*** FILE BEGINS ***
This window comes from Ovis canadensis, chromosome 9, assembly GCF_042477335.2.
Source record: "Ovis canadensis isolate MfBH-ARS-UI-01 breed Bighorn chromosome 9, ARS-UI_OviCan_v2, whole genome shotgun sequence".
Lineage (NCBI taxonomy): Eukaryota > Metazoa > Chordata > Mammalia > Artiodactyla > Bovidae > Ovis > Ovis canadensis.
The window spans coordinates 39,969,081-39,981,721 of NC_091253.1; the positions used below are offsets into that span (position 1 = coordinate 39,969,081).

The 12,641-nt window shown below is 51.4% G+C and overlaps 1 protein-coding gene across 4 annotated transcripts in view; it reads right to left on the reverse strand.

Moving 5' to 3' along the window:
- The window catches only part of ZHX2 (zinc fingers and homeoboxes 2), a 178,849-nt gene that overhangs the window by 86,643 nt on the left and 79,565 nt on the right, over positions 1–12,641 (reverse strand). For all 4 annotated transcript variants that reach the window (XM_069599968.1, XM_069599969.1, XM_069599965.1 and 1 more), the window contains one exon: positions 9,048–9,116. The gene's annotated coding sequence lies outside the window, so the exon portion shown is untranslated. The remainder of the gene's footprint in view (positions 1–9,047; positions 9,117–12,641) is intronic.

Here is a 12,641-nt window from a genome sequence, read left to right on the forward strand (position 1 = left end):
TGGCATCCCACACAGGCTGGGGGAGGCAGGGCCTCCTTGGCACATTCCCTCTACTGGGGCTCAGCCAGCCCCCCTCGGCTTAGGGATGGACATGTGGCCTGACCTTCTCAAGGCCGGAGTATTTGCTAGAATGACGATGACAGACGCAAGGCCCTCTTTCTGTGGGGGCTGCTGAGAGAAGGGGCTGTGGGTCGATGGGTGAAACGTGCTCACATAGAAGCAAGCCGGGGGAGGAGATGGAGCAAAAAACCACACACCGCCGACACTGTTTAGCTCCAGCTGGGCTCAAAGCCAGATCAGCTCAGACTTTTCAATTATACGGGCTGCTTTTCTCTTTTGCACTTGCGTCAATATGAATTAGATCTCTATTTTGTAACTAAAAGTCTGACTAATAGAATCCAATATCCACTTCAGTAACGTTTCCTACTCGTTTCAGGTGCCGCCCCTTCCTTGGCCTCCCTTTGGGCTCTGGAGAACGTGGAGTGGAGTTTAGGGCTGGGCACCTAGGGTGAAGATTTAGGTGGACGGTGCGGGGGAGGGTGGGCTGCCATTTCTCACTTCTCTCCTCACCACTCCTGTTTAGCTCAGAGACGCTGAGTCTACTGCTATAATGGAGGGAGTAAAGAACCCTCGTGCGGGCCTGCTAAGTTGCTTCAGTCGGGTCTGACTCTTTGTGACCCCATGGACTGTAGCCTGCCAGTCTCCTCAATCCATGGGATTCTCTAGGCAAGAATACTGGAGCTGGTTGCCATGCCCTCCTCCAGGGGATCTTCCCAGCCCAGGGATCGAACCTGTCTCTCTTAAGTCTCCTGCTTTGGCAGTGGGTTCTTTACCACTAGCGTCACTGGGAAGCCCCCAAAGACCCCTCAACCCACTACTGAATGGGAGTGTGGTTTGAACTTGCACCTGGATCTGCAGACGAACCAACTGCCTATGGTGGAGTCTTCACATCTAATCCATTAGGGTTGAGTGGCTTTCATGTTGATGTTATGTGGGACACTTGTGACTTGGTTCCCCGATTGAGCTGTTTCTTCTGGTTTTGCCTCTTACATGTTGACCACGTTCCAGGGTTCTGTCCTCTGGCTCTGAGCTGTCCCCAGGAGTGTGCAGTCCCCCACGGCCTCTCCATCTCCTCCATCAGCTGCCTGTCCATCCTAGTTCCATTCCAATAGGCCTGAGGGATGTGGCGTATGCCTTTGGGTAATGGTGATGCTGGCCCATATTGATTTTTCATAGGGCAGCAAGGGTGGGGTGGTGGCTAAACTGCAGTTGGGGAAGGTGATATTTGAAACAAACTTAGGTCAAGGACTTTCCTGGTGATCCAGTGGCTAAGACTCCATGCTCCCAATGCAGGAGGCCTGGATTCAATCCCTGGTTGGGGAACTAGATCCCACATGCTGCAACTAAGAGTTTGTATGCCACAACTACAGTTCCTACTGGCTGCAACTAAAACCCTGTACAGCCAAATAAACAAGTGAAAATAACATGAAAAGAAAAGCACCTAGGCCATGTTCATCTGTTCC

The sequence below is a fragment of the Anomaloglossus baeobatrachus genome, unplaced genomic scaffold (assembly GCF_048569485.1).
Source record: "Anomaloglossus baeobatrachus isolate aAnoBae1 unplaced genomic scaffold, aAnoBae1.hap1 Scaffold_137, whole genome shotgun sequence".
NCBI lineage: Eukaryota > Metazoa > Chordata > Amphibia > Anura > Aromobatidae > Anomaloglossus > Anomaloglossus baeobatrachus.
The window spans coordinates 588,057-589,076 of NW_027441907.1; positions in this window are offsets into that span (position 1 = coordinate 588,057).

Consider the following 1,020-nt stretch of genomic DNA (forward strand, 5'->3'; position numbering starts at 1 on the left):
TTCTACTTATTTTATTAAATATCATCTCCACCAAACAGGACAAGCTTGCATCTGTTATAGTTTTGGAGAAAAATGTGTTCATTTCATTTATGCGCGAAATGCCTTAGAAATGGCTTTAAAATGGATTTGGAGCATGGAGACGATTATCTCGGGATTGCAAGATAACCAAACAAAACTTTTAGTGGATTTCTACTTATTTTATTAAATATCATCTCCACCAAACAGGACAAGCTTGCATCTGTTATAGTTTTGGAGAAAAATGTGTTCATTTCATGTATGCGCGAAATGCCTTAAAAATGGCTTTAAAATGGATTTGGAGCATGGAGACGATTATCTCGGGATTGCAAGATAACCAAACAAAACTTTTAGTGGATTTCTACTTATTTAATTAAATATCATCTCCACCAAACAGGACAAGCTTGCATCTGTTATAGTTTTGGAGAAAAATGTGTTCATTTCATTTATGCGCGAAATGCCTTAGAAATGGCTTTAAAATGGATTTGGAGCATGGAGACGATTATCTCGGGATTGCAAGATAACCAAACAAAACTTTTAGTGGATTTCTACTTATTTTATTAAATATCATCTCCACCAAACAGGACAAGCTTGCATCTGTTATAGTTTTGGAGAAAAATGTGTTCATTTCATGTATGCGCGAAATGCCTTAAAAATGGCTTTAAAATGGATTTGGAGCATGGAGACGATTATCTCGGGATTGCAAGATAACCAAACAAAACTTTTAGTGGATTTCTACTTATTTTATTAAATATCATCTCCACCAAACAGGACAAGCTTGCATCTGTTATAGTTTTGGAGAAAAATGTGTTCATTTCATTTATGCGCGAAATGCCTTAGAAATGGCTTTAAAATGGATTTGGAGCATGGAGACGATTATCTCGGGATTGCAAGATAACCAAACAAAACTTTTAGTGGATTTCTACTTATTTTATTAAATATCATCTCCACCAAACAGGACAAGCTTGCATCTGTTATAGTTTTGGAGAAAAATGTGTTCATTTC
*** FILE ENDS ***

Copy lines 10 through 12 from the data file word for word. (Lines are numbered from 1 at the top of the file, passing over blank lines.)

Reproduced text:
The sequence below is a fragment of the Anomaloglossus baeobatrachus genome, unplaced genomic scaffold (assembly GCF_048569485.1).
Source record: "Anomaloglossus baeobatrachus isolate aAnoBae1 unplaced genomic scaffold, aAnoBae1.hap1 Scaffold_137, whole genome shotgun sequence".
NCBI lineage: Eukaryota > Metazoa > Chordata > Amphibia > Anura > Aromobatidae > Anomaloglossus > Anomaloglossus baeobatrachus.